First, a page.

Hello, dear readers, and welcome to the winter edition of our monthly letters column. The weather has changed, and so have your concerns, moving from the ticks and mosquitoes of summer, to colds and the dreaded flu. Speaking of which:
• Many of you have asked whether it’s time for a flu shot, and the answer is an emphatic YES! After vaccination, it will take your body a few weeks to build up immunity. Considering all the travel and shopping and visiting the holidays bring — much of it in crowded and under-ventilated spaces — we need all the help we can get in staying healthy.
• In a recent column about age-related insulin resistance, we cited research that links a decrease in a gut bacterium known as A. muciniphila, or Akk, to an increase in insulin resistance. A reader from Pennsylvania asked how levels of Akk in the gut can be restored. Unfortunately, as with many gut bacteria that have been revealed to play important roles in health and metabolism, we don’t yet have a way to affect specific populations. The best course at this time is to “eat for your gut.” That is, choose from a wide range of fresh fruits and vegetables, beans, grains, legumes, healthy fats and fermented foods to provide a diverse range of nutrients for the trillions of microscopic organisms that make our guts their homes.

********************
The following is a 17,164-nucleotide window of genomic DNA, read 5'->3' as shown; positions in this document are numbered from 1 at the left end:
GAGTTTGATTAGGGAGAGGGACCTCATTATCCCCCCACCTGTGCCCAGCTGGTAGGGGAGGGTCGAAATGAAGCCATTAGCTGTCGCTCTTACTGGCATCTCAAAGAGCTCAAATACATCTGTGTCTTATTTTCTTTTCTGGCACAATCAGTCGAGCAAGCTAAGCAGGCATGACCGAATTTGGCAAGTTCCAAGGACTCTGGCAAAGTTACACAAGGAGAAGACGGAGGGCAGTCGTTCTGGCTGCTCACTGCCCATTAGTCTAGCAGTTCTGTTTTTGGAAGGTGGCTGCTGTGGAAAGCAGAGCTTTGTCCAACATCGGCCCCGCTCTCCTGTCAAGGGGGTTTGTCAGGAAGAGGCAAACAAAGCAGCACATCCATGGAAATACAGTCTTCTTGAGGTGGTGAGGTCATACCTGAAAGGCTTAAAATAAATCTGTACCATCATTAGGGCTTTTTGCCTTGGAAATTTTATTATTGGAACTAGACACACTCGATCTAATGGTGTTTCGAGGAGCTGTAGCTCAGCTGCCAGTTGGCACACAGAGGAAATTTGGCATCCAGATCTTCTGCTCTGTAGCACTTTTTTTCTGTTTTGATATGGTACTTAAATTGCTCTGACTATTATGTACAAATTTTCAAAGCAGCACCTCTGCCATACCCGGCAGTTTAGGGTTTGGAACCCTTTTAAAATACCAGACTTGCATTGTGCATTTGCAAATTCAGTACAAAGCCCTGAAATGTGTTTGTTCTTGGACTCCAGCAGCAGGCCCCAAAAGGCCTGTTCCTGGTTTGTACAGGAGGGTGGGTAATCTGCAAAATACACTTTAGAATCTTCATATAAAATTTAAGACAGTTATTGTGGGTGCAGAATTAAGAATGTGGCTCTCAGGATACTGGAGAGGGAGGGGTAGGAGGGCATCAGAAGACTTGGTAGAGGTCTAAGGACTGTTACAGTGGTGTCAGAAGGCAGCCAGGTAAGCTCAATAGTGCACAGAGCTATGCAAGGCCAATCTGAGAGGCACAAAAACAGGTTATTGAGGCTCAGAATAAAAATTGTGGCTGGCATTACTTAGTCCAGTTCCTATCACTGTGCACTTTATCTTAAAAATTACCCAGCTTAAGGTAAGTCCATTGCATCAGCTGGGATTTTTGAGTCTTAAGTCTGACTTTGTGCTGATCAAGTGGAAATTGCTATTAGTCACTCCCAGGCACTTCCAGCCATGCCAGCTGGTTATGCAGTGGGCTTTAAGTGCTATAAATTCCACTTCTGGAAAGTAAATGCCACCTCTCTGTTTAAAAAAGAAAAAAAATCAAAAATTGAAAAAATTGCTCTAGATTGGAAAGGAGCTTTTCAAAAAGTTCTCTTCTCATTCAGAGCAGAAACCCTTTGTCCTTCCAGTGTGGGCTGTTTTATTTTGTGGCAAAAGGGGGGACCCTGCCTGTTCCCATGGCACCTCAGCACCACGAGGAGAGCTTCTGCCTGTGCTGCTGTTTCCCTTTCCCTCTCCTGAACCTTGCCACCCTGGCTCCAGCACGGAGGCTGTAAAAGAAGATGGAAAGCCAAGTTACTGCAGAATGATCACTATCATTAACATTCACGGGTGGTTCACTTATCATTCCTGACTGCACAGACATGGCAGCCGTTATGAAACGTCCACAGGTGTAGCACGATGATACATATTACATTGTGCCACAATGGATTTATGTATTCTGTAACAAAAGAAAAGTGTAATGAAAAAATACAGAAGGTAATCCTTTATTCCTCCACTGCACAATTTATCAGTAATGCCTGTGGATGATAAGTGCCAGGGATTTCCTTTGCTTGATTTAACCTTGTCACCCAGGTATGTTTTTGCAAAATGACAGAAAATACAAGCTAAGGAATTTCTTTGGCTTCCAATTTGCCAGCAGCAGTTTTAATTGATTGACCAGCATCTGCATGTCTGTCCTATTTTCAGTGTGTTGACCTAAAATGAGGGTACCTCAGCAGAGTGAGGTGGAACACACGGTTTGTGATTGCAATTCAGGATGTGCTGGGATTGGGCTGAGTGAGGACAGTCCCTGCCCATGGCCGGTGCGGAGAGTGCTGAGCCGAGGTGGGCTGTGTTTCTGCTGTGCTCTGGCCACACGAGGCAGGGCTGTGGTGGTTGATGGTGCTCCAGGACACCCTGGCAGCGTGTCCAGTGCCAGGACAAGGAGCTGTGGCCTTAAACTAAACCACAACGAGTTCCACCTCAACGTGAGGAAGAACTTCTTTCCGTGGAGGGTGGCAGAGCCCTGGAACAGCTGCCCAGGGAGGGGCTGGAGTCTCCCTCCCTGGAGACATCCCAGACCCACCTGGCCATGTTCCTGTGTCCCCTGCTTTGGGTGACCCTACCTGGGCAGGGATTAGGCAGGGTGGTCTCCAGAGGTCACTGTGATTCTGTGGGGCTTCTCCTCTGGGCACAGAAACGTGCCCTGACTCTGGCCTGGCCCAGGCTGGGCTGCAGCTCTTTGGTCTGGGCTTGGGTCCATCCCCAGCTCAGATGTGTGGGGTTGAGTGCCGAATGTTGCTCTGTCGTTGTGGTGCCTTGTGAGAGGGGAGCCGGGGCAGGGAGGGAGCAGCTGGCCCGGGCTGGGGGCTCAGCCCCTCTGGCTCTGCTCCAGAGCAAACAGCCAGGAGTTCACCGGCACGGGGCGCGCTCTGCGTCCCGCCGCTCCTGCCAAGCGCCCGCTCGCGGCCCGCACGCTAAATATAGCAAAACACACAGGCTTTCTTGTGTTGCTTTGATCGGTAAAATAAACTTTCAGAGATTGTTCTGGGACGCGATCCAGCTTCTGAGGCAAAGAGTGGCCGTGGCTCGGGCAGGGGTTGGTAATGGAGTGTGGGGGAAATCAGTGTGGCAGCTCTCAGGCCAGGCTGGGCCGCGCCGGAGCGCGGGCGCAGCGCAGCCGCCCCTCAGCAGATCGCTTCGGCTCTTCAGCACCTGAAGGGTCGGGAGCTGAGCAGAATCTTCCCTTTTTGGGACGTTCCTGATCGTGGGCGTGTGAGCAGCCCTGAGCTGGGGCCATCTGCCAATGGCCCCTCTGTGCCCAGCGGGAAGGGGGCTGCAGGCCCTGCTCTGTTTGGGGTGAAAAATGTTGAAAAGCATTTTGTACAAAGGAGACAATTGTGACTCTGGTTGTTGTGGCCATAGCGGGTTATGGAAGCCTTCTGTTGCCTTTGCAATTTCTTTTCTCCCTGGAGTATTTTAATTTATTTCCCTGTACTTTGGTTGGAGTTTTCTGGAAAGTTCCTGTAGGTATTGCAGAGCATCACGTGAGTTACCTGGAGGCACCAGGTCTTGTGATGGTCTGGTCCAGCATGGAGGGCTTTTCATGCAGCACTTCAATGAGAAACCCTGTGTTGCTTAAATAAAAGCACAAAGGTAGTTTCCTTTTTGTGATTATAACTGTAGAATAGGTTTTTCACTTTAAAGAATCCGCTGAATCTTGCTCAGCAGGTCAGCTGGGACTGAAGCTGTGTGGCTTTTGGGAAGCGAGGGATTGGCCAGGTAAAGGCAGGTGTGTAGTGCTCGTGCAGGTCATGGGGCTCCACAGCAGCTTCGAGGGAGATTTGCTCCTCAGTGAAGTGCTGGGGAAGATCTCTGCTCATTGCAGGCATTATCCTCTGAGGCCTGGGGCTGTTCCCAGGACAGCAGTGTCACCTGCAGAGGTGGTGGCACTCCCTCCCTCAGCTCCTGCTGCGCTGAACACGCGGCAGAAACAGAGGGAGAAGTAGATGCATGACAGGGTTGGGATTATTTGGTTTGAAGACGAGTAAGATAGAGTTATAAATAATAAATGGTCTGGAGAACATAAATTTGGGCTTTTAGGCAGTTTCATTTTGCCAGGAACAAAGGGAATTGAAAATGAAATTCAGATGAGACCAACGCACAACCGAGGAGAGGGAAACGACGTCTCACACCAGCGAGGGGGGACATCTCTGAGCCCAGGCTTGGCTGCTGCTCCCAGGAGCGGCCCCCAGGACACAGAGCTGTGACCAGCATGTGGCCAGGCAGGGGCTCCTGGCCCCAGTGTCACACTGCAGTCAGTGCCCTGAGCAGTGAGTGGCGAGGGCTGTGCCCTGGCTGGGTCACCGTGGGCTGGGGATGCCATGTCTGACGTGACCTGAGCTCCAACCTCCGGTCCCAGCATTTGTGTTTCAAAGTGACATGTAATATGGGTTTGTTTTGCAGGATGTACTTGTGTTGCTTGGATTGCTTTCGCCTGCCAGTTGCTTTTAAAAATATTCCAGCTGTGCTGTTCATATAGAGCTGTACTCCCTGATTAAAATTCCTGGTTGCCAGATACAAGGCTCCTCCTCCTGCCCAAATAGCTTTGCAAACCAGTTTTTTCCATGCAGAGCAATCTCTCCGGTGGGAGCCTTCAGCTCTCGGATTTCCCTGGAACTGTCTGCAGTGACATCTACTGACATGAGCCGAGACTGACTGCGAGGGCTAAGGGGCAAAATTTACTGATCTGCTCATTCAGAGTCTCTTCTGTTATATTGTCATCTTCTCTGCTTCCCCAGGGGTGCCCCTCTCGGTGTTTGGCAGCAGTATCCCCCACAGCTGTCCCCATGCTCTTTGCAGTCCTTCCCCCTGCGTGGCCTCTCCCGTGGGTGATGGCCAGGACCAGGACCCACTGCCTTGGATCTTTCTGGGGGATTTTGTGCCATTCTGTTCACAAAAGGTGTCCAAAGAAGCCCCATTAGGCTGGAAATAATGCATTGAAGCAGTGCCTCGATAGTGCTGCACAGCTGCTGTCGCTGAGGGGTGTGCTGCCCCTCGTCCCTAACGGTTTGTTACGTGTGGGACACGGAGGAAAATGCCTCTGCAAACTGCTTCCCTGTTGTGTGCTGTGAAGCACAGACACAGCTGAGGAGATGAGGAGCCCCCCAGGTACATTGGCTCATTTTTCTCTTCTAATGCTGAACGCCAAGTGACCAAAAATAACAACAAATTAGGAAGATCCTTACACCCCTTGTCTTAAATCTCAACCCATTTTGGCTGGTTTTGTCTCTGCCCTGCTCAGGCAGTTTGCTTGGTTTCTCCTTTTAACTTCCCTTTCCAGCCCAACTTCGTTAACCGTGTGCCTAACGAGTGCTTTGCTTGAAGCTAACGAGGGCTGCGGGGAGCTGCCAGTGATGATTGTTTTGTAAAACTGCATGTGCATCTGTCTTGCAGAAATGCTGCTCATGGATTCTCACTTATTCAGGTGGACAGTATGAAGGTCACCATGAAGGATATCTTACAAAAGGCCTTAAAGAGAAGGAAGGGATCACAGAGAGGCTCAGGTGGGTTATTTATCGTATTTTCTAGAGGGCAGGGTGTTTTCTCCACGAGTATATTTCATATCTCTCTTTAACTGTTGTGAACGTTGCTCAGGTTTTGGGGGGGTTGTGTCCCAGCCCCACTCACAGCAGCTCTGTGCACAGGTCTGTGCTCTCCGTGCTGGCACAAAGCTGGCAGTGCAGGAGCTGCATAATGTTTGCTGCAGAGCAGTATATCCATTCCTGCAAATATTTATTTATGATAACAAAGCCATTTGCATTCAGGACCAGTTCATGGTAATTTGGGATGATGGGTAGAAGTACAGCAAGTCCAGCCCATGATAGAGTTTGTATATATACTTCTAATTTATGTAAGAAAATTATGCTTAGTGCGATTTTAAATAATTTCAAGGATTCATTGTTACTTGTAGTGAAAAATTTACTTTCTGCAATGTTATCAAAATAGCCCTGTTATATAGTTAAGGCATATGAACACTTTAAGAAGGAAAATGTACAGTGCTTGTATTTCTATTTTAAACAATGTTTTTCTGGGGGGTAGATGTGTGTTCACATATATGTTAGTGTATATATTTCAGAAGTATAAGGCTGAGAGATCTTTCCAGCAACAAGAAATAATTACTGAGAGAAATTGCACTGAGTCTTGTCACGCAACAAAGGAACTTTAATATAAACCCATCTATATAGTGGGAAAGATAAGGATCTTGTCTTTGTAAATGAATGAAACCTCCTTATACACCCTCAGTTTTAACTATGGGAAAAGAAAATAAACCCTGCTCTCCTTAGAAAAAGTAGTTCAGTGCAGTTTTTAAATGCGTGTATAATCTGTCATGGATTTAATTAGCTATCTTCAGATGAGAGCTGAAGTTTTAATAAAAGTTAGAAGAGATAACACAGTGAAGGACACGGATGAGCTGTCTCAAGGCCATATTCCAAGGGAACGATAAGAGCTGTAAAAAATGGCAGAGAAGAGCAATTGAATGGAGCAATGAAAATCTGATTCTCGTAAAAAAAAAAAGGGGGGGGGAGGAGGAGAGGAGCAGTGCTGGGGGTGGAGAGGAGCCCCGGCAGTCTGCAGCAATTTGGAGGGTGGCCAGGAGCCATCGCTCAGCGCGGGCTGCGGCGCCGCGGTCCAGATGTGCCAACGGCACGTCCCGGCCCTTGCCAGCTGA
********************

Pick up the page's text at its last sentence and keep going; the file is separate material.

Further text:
• We heard from a reader who has begun to struggle with leg cramps at night. “The outside muscles of my leg from the knee to the ankle abruptly harden for a few minutes while I am sleeping, which wakes me up several times during the night,” she wrote. “None of the meds I take list this as a side effect. What can I do?”
Nocturnal leg cramps, which become more common as we age, affect up to 60% of adults. They tend to be more common in women than men. For most people, the condition is occasional, but some experience leg cramps on a nightly basis.
The onset of the cramp is sudden, and the experience is quite painful. It can take anywhere from a few seconds to several minutes for the muscle to finally relax. For immediate relief, try gentle massage and topical heat at the site of the cramp. Many of our readers swear by drinking a spoonful of apple cider vinegar mixed with a glass of water. For the long term, strength and stretching exercises have been shown to be beneficial. There is some evidence that supplements like magnesium, calcium, potassium and coQ10 may help, but the results are still unclear.
Thank you for all of your letters, your kind words and, yes, the occasional criticism. We love hearing from you and are always working to make this column more useful. Just a reminder that while we can address the big picture on medical issues, news and conditions, we can’t offer a diagnosis or second opinion. For comments, tips or other suggestions, our mailbox is always open.
Eve Glazier, M.D., MBA, is an internist and associate professor of medicine at UCLA Health. Elizabeth Ko, M.D., is an internist and assistant professor of medicine at UCLA Health.
Send your questions to email@example.com, or write: Ask the Doctors, c/o UCLA Health Sciences Media Relations, 10880 Wilshire Blvd., Suite 1450, Los Angeles, CA, 90024. Owing to the volume of mail, personal replies cannot be provided.